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About Brighton Center for Recovery

Brighton Center for Recovery’s History

Brighton History

Founded in 1948 and incorporated in 1950, Brighton Center for Recovery Foundation was one of America’s first addiction treatment hospitals and also the first in Michigan. Brighton’s founder, Harry Henderson, had much help and involvement in the establishment of Brighton Center for Recovery from Bill Wilson, co-founder of Alcoholics Anonymous.

By 1950, the founding trustees of Brighton Center for Recovery, made up of community and political leaders, lawyers, judges and physicians, had amassed nearly a decade of 12 step substance abuse experience. This made Brighton Center for Recovery a pioneer in the treatment of addictions in North America. Brighton preceded other rehabilitation centers by at least seven years. It was open and actively treating soldiers returning home with serious drinking problems and suffering from post traumatic stress from World War II.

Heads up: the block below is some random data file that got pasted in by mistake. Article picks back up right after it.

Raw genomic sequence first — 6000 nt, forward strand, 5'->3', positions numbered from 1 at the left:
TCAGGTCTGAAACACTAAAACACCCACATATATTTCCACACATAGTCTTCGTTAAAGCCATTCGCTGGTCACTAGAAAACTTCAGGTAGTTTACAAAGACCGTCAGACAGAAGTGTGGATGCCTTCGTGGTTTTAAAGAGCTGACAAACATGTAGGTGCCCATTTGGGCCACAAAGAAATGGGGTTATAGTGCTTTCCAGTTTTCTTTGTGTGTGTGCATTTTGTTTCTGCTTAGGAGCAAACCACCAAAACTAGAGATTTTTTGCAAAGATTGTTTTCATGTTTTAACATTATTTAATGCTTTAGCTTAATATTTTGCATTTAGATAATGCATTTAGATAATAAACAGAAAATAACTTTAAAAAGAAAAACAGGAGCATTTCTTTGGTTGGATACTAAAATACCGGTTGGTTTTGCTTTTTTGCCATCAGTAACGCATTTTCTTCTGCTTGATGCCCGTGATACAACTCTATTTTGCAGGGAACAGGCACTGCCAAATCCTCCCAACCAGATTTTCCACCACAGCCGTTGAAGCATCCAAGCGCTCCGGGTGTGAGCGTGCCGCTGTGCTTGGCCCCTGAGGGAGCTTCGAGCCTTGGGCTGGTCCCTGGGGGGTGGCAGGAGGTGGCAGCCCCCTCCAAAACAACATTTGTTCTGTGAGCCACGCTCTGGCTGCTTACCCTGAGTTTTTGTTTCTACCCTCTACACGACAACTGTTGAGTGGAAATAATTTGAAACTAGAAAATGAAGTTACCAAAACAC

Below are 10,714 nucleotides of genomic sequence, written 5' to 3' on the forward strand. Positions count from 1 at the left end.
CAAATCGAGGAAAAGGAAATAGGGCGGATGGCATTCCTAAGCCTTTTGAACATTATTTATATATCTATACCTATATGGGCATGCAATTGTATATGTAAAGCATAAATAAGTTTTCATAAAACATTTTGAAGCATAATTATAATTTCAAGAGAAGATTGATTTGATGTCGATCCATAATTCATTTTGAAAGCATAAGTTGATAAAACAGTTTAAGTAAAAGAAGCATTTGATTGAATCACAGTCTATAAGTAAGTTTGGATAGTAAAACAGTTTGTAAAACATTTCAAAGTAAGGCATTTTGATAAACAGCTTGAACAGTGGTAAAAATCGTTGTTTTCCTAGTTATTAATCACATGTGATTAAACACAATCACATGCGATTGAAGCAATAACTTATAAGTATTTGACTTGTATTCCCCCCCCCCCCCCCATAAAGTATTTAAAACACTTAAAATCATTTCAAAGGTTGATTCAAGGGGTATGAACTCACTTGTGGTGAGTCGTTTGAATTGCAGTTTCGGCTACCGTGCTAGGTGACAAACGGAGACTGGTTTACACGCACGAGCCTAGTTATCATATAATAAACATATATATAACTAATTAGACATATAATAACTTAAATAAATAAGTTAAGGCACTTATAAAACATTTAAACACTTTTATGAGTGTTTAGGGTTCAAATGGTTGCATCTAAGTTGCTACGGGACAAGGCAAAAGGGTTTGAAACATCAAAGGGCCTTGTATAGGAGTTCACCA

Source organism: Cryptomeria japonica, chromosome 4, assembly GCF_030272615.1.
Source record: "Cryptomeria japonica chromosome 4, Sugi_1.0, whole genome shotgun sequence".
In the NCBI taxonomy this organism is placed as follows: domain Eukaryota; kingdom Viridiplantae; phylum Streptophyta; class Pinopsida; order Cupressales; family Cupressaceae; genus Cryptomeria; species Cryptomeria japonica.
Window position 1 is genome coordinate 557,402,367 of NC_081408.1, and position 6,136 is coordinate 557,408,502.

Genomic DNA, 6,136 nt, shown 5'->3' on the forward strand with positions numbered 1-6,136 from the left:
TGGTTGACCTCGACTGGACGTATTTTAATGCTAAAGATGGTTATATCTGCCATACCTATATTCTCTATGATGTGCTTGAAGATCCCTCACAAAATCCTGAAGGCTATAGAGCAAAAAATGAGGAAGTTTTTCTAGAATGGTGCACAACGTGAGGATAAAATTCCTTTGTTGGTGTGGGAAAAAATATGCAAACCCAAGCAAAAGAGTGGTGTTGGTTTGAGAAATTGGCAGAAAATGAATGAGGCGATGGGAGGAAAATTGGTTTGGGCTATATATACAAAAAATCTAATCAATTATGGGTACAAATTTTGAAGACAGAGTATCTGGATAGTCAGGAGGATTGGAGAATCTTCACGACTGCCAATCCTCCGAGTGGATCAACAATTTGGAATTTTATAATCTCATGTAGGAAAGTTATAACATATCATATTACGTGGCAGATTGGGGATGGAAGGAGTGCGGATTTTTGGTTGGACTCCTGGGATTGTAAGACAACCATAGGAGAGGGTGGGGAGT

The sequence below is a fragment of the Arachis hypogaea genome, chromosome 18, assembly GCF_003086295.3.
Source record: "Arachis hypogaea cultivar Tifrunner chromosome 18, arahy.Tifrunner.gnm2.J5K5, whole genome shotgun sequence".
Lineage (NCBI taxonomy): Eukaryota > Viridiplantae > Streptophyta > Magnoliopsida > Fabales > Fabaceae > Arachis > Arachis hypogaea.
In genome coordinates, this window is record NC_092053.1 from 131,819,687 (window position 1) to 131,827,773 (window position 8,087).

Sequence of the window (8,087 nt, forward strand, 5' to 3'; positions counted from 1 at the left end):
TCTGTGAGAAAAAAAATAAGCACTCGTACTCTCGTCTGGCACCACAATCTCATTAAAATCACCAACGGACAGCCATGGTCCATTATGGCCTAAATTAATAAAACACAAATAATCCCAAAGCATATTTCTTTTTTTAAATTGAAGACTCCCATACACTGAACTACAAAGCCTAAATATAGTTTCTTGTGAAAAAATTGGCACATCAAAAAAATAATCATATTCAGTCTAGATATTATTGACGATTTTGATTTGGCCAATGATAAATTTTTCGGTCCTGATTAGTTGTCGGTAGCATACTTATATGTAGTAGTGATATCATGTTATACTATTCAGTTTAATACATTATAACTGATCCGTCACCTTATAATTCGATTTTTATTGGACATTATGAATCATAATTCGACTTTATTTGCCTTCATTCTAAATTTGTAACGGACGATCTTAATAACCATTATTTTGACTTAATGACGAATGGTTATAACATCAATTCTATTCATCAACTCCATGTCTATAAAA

Brighton History

Brighton’s predecessor institution was the Bloomfield Hills Sanatorium, founded in 1943. It was established by the same board with the full support of the Michigan Alcoholic Rehabilitation Foundation. However, with its success and growth, a new location was needed. Demand was so strong that the Michigan Alcoholic Rehabilitation Foundation board foresaw the need for a spacious campus, and acquired the present 92 acres east of the city of Brighton. The site was originally home to Glen Lore Manor, a women’s home established in the 1930s. However, from that point on, it was known as Brighton Center for Recovery. The rest is history.